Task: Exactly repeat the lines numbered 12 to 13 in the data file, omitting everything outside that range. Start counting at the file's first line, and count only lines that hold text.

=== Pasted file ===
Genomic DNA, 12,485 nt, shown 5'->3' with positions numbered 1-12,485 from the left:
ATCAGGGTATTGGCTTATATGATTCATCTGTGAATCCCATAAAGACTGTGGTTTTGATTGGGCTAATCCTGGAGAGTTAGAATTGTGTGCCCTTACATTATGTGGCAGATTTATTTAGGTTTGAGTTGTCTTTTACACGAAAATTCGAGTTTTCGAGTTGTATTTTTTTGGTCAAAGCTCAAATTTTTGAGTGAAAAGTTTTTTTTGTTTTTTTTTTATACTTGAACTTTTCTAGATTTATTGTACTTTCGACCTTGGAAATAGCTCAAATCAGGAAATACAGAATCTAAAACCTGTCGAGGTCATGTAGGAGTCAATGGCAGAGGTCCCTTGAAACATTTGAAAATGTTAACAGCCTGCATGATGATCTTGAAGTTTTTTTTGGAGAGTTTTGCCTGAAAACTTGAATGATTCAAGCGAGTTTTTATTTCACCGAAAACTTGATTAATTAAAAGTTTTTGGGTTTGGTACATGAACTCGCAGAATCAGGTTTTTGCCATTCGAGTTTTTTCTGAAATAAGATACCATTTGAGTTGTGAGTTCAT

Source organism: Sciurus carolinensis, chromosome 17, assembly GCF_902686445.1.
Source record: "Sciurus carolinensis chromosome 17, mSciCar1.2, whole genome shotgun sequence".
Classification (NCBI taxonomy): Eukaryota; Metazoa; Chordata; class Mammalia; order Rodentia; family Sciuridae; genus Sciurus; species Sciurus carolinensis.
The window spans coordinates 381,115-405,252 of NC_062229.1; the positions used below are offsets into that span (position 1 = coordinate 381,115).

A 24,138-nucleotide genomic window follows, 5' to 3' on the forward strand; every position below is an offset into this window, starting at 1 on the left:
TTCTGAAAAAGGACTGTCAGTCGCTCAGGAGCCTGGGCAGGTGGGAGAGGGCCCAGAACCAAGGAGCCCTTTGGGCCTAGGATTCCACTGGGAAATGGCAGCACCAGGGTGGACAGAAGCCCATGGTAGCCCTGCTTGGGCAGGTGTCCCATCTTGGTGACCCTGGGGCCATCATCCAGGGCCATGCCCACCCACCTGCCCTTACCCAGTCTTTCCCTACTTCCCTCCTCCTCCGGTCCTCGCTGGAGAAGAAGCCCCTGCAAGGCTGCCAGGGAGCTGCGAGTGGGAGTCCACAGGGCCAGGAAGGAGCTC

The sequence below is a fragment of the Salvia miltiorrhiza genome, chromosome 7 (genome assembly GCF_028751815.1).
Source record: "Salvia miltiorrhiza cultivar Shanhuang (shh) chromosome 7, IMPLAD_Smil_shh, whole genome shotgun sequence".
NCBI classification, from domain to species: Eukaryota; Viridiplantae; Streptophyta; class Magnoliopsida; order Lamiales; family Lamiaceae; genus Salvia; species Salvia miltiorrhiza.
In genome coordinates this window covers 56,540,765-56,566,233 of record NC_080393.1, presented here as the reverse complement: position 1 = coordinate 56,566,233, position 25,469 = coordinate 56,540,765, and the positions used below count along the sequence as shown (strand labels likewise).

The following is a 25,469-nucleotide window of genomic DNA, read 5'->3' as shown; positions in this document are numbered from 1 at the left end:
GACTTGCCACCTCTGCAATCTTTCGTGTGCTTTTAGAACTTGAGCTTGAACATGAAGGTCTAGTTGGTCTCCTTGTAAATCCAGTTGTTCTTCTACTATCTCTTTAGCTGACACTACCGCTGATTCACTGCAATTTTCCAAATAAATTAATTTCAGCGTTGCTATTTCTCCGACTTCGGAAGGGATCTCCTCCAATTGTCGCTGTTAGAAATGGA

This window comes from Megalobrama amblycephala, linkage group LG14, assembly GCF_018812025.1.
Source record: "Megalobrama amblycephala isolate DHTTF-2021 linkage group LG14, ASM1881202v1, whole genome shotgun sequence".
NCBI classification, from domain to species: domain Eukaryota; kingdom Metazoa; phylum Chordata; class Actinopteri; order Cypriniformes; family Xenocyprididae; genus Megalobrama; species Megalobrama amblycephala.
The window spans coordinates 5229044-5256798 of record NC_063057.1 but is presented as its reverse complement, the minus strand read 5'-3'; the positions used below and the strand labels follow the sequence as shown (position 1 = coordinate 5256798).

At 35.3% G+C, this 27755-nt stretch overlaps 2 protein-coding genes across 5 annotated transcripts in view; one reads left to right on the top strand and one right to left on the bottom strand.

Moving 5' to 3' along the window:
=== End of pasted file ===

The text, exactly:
In genome coordinates this window covers 56,540,765-56,566,233 of record NC_080393.1, presented here as the reverse complement: position 1 = coordinate 56,566,233, position 25,469 = coordinate 56,540,765, and the positions used below count along the sequence as shown (strand labels likewise).

The following is a 25,469-nucleotide window of genomic DNA, read 5'->3' as shown; positions in this document are numbered from 1 at the left end: